Karachi in shutdown mode over London arrest of MQM chief Altaf
05 June 2014
Karachi, Pakistan's biggest city, was in shutdown mode for the second day yesterday, with shops and markets closed and people staying home for fear of violence following the arrest in London of Altaf Hussain, leader of the Muttahida Qaumi Movement (MQM) party.
Altaf is one of Pakistan's most feared men. Wanted in Pakistan in a murder case, he was arrested in northwest London where he has lived in self-imposed exile since the early 1990s.
Karachi, the sprawling port city of 18 million, is virtually controlled by the MQM. Reports of sporadic violence emerged as soon as news of his arrest reached the city.
About 2,000 of his supporters rallied in the central district in support of Hussain on Wednesday. Elsewhere the city was virtually in locked down, with markets and petrol stations closed and its usually chaotic and bustling streets empty of traffic.
"The people of Karachi and other big and small cities of Sindh (province) still see Altaf Hussain as their leader," Nasir Jamal, a senior MQM official, told Reuters.
"The thrust of this protest is the release of Altaf Hussain. We are here until we see positive indications from London."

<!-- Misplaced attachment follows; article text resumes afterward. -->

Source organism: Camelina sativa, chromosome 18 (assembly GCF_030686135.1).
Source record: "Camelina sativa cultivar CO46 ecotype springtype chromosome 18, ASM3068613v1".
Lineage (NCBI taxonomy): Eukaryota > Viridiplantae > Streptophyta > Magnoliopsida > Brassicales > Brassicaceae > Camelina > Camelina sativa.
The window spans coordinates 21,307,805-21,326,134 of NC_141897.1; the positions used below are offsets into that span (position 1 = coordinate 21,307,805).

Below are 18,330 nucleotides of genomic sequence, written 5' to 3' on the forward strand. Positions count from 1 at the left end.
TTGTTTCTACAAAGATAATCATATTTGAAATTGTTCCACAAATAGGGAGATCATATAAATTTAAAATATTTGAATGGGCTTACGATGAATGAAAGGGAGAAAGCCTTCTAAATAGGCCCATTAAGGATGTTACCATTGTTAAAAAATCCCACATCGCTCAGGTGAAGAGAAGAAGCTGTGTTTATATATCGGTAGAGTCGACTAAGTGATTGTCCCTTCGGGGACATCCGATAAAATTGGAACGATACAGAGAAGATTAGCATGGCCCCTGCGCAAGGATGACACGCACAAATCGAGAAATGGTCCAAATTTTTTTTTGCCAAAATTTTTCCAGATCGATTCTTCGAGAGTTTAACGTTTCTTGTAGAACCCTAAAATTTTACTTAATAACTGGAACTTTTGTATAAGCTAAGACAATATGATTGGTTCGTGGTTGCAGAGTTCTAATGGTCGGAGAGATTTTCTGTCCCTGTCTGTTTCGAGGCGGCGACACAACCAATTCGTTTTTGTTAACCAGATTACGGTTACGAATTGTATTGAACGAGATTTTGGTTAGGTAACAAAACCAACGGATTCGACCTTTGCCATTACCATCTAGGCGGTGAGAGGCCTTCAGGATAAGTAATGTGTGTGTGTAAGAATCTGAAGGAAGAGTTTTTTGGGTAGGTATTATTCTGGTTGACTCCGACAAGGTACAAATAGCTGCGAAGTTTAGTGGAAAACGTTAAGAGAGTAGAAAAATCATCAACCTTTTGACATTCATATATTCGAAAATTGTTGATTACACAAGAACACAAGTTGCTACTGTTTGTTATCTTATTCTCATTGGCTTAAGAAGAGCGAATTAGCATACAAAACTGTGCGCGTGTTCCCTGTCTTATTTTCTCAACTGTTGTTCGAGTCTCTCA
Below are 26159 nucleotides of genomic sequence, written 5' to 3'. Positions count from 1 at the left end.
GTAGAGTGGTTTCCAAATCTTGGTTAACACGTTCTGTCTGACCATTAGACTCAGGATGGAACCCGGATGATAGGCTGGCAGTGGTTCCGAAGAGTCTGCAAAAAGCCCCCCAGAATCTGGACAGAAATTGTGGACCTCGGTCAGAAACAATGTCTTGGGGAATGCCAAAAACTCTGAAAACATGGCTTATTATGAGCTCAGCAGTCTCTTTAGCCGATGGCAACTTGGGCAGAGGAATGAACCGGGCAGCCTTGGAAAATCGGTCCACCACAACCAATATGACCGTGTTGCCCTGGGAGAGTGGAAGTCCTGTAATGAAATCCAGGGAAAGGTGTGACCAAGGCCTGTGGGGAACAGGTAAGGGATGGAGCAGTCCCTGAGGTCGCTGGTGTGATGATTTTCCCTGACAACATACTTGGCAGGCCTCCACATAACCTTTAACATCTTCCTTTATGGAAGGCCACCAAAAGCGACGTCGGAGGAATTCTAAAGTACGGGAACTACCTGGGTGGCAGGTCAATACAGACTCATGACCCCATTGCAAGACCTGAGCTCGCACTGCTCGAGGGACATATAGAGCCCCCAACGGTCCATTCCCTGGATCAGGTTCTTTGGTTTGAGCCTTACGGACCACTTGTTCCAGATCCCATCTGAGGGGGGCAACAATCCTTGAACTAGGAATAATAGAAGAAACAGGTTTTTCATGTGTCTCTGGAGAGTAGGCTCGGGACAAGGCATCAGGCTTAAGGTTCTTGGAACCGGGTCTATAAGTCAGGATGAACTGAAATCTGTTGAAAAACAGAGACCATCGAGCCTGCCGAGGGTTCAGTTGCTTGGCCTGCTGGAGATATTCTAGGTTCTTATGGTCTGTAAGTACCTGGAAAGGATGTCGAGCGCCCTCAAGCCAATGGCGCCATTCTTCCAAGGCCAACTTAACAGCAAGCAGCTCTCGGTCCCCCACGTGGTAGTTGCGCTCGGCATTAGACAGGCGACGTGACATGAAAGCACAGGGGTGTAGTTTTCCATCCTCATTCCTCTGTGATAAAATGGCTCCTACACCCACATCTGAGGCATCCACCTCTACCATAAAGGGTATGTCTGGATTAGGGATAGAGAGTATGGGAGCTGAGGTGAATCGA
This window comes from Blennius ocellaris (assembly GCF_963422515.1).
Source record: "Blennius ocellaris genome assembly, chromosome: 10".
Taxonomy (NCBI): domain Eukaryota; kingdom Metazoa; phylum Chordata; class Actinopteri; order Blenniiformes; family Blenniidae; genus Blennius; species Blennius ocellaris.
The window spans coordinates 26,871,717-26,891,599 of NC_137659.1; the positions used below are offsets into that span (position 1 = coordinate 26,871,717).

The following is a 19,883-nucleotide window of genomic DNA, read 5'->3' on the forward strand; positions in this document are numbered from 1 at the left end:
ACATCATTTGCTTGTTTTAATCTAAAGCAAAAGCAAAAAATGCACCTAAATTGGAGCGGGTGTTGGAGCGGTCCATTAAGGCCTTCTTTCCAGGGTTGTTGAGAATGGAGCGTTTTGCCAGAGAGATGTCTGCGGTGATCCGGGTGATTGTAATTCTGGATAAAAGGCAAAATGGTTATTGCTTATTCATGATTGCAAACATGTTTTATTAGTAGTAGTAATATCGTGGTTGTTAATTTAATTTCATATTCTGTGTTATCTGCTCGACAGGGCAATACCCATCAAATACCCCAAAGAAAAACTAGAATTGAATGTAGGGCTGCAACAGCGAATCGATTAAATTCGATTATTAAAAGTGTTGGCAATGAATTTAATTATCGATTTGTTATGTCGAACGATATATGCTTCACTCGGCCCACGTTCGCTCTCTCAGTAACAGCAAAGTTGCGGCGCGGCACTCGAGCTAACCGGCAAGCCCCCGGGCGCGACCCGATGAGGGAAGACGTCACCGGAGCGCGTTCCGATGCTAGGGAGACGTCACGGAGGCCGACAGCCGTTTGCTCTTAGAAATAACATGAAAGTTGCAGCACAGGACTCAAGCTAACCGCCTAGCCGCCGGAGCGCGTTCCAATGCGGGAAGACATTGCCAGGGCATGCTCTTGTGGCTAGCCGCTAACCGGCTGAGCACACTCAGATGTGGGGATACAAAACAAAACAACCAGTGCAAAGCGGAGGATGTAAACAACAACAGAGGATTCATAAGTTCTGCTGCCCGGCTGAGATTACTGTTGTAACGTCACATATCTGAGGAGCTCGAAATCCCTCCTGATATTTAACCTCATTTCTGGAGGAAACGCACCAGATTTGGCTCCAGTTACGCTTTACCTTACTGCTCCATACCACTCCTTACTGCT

The largely peaceful crowd sporadically burst into loud chants of slogans in support of Hussain. "Long live Altaf!" and "Even after death Altaf will continue to live!" shouted his supporters.
The ability of Hussain's supporters to shut down Pakistan's commercial hub for two days underscores his influence and many fear that riots might still erupt. But as of Wednesday evening no major acts of violence had been reported.
The cost of the shutdown will also weigh heavily on a city already beset by daily violence and feudal spats between its many ethnic and political groups.
A spokesman for London police said Hussain remained in custody where he is being questioned on suspicion of money laundering. "By this evening we will probably know if he's going to be charged or released," the spokesman said.
The MQM party's support base is millions of Muslim Urdu-speaking people whose families migrated to Karachi and nearby areas at the time of the 1947 partition of India.
Hussain, who believes history has proved the two-nation theory wrong, once declared, "The idea of Pakistan was dead at its inception, when the majority of Muslims chose to stay back after independence, a truism reiterated in the creation of Bangladesh in 1971."
Hussain fled to London in 1992 and obtained British citizenship a decade later. He continued to exert control over Karachi from his north London headquarters and remains one of Pakistan's most feared and divisive figures.
He is known for his fiery addresses to his supporters in Karachi though a loudspeaker connected to a telephone in his London home. His hold on Karachi is so strong that he is capable of shutting down entire neighborhoods.
But his arrest poses broader risks for the party, whose influence has already been diluted in recent years by the influx of other ethnic groups to Karachi including Taliban-linked Pashtun warlords.